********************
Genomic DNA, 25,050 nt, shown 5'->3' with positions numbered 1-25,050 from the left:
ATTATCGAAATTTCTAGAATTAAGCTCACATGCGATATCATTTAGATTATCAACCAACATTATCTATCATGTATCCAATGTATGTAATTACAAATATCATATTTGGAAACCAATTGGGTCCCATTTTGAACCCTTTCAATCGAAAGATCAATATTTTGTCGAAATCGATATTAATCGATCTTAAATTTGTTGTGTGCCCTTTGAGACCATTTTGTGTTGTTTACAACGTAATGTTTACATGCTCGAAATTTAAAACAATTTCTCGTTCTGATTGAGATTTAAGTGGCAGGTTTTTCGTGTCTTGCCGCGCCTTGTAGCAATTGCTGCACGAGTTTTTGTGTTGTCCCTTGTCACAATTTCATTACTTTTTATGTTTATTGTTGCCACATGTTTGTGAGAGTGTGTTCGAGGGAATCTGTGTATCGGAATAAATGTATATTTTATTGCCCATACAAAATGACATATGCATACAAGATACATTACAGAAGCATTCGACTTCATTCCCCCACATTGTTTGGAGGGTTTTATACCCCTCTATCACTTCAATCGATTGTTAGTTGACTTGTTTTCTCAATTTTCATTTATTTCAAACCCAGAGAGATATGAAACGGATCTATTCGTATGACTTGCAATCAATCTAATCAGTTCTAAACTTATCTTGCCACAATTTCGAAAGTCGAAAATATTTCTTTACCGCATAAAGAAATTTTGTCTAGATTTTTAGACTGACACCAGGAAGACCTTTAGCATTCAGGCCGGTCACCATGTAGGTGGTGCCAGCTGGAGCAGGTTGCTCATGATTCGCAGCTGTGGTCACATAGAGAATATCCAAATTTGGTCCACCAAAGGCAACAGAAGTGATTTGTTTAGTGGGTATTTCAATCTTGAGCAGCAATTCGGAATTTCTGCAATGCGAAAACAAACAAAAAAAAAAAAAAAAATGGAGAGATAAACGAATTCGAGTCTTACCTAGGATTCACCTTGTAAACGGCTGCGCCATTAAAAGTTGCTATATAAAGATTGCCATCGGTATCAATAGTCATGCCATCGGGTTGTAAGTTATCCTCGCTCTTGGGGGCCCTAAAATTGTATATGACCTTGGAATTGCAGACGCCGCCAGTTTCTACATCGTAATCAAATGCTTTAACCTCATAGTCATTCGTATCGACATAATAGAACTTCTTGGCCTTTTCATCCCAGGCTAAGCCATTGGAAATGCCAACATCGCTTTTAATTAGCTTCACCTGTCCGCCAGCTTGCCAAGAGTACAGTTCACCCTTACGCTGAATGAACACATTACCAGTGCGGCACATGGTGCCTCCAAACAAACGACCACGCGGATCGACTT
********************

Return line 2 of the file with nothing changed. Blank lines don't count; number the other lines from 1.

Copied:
ATTATCGAAATTTCTAGAATTAAGCTCACATGCGATATCATTTAGATTATCAACCAACATTATCTATCATGTATCCAATGTATGTAATTACAAATATCATATTTGGAAACCAATTGGGTCCCATTTTGAACCCTTTCAATCGAAAGATCAATATTTTGTCGAAATCGATATTAATCGATCTTAAATTTGTTGTGTGCCCTTTGAGACCATTTTGTGTTGTTTACAACGTAATGTTTACATGCTCGAAATTTAAAACAATTTCTCGTTCTGATTGAGATTTAAGTGGCAGGTTTTTCGTGTCTTGCCGCGCCTTGTAGCAATTGCTGCACGAGTTTTTGTGTTGTCCCTTGTCACAATTTCATTACTTTTTATGTTTATTGTTGCCACATGTTTGTGAGAGTGTGTTCGAGGGAATCTGTGTATCGGAATAAATGTATATTTTATTGCCCATACAAAATGACATATGCATACAAGATACATTACAGAAGCATTCGACTTCATTCCCCCACATTGTTTGGAGGGTTTTATACCCCTCTATCACTTCAATCGATTGTTAGTTGACTTGTTTTCTCAATTTTCATTTATTTCAAACCCAGAGAGATATGAAACGGATCTATTCGTATGACTTGCAATCAATCTAATCAGTTCTAAACTTATCTTGCCACAATTTCGAAAGTCGAAAATATTTCTTTACCGCATAAAGAAATTTTGTCTAGATTTTTAGACTGACACCAGGAAGACCTTTAGCATTCAGGCCGGTCACCATGTAGGTGGTGCCAGCTGGAGCAGGTTGCTCATGATTCGCAGCTGTGGTCACATAGAGAATATCCAAATTTGGTCCACCAAAGGCAACAGAAGTGATTTGTTTAGTGGGTATTTCAATCTTGAGCAGCAATTCGGAATTTCTGCAATGCGAAAACAAACAAAAAAAAAAAAAAAAATGGAGAGATAAACGAATTCGAGTCTTACCTAGGATTCACCTTGTAAACGGCTGCGCCATTAAAAGTTGCTATATAAAGATTGCCATCGGTATCAATAGTCATGCCATCGGGTTGTAAGTTATCCTCGCTCTTGGGGGCCCTAAAATTGTATATGACCTTGGAATTGCAGACGCCGCCAGTTTCTACATCGTAATCAAATGCTTTAACCTCATAGTCATTCGTATCGACATAATAGAACTTCTTGGCCTTTTCATCCCAGGCTAAGCCATTGGAAATGCCAACATCGCTTTTAATTAGCTTCACCTGTCCGCCAGCTTGCCAAGAGTACAGTTCACCCTTACGCTGAATGAACACATTACCAGTGCGGCACATGGTGCCTCCAAACAAACGACCACGCGGATCGACTT